ABOUT GPS: The Global Positioning System (GPS) is a satellite-based navigation system made up of a network of 24 satellites placed into orbit by the U.S. Department of Defense. GPS was originally intended for military applications, but in the 1980s, the government made the system available for civilian use. GPS works in any weather conditions, anywhere in the world, 24 hours a day. GPS satellites circle the earth twice a day in a very precise orbit and transmit signal information to earth. GPS receivers take this information and use a combination of signals to calculate the user's exact location. Essentially, the GPS receiver compares the time a signal was transmitted by a satellite with the time it was received. The time difference tells the GPS receiver how far away the satellite is. Now, with distance measurements from a few more satellites, the receiver can determine the user's position and display it on the unit's electronic map.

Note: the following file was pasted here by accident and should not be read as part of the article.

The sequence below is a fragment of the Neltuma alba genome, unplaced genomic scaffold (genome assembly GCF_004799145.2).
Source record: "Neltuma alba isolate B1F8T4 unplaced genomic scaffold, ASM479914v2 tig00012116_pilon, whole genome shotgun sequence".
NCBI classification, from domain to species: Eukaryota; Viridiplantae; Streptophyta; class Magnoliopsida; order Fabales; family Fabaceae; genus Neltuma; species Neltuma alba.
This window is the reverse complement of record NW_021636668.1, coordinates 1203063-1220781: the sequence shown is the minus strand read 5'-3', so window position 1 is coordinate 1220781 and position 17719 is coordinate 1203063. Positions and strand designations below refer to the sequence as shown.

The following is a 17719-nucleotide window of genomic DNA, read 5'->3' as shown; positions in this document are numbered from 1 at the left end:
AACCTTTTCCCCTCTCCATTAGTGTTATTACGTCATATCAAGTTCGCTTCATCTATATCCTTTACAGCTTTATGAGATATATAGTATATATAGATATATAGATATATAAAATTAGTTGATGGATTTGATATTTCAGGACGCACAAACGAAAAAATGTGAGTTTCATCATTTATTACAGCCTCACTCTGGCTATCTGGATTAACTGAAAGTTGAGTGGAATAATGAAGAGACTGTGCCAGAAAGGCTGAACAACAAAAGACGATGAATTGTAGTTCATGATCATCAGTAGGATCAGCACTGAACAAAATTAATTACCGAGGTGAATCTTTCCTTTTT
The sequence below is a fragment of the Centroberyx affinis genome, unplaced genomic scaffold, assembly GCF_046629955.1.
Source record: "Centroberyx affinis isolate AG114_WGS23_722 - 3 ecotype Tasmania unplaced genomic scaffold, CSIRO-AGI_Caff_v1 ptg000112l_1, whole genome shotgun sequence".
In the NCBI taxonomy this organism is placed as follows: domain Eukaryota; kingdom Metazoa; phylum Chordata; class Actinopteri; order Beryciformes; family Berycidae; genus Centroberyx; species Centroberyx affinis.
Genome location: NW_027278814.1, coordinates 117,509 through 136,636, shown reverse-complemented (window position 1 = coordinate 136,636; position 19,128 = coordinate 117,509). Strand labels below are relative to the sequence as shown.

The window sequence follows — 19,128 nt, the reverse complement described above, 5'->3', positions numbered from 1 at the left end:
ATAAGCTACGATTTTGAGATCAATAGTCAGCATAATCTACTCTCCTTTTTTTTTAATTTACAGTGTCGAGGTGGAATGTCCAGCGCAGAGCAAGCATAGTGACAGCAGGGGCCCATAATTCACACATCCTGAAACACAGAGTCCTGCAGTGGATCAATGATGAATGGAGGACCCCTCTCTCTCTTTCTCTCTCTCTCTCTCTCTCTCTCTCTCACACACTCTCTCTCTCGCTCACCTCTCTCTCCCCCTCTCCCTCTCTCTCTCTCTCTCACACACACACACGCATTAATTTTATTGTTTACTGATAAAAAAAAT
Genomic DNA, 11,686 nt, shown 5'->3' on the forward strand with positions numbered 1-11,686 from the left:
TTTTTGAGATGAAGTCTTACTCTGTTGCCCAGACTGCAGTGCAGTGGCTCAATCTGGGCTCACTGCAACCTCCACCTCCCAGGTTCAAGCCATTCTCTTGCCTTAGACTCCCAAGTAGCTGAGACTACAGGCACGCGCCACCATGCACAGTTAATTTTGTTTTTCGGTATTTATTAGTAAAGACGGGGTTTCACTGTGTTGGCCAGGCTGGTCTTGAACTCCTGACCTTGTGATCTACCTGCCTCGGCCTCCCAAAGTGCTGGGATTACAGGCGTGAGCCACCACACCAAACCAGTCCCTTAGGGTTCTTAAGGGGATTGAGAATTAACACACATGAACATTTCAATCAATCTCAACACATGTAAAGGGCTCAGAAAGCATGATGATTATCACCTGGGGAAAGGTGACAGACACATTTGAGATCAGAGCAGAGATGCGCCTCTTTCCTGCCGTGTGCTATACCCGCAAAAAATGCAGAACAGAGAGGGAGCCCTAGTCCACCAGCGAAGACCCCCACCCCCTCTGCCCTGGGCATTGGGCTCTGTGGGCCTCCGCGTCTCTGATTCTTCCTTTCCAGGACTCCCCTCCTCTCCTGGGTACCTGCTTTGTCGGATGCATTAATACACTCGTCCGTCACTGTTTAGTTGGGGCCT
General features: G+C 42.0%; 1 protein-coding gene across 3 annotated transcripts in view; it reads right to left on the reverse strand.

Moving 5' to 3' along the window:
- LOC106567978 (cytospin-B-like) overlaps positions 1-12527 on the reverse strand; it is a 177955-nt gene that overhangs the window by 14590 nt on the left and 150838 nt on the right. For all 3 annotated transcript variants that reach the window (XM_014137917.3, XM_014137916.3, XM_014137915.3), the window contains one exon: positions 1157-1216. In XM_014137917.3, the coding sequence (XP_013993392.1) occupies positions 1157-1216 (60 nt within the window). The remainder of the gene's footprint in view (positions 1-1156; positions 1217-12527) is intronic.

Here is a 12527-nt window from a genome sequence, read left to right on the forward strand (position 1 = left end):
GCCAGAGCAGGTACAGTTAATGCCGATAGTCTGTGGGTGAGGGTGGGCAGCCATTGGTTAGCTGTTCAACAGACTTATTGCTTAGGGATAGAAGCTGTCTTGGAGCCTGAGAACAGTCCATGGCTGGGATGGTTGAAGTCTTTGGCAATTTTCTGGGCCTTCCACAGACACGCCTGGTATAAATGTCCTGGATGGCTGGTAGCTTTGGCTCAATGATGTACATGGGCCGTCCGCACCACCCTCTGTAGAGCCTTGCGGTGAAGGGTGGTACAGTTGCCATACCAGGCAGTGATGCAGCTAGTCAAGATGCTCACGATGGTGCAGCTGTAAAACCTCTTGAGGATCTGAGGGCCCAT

WHAT ARE PIXELS: "Pixel" is short for picture element, and represents a single point in a graphic image. Graphics monitors display images by dividing the screen into thousands (or millions) of pixels, arranged in rows and columns. A megapixel equals one million pixels. Pixels are a measure of digital image quality: the more pixels, the better. The modern digital camera works on the same principle as a conventional camera, but instead of focusing light onto a piece of film, it focuses it onto an image sensor array -- called a charged coupled device (CCD) -- made of tiny light-sensitive diodes that convert light into electrical charges. It turns the fluctuating waves of light (analog data) into bits of digital computer data. The more sensors that are packed onto the CCD's surface, the higher the pixel count, and the higher the resolution of the final image.
The Optical Society of America contributed to the information contained in the TV portion of this report.